I live on the edges of things,
Like bachelor buttons and Queen Anne’s lace,
That place where the blacktop crumbles into the shoulder.
My thoughts live there in the stony shoulder, crumbling.
It’s an ugly spot
Not elegant, but full of life and decay.
The edge allows for what wants to be forgotten.
It’s a stronghold
of faded labels tossed beer cans flung pizza boxes crushed
filters of last year’s lovers one old dead shoe thatgot tired of walking
anything that can be thrown out the window of a car like an unkept
promise or a the responsibility for broken heart or essential questions
about life lost in the wind tossed into that ditch there are animals, bunnies, muskrats that lurk in the edge and watch and get out of the way deer who wait or eat or leap out to be killed some snapping turtles and sometimes a snake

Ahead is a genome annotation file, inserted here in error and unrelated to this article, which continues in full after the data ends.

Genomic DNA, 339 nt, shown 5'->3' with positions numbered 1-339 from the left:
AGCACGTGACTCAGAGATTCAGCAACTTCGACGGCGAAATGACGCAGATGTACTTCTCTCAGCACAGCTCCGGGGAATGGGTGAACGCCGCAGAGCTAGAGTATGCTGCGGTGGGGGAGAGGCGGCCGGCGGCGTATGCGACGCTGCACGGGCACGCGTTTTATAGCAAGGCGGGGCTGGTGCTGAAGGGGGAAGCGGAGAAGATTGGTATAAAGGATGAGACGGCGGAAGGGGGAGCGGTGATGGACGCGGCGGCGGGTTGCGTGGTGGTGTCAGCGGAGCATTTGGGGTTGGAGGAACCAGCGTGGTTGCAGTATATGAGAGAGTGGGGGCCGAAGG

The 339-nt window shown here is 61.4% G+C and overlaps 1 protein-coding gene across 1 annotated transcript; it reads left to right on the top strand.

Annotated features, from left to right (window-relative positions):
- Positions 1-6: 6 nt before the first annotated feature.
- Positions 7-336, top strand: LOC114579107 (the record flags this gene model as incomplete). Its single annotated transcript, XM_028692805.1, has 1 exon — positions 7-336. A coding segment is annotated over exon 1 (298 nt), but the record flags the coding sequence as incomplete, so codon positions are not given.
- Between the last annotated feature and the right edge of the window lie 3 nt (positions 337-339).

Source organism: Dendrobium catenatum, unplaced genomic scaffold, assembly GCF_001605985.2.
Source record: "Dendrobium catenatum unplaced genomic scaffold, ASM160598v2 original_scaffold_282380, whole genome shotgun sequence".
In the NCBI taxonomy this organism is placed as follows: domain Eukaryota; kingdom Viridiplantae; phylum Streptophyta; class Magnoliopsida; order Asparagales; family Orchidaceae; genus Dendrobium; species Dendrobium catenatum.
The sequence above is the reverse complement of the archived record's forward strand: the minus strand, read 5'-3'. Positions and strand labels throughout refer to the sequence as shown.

The edge does not have manners,
Dept. of Public Works etiquette.
spills over uproots from below collects the artifacts of what is thrown out
Because the edge does not want to be an edge.
It wants to be who we are when we are actually awake.
the roadsides crumble into fertile ground the weeds and the
wildflowers overreach their grasp the animals are abundant fat and healthy all that is discarded weathers white naturalizes
The edge, not the main road, is where we live.
the more we clean it up the more it comes back
From Tuesday, August 19 through Sunday, August 24, the classic fair returns to Rhinebeck for another year of farm animals, concerts, carnival rides, local craft vendors, and some really great milkshakes.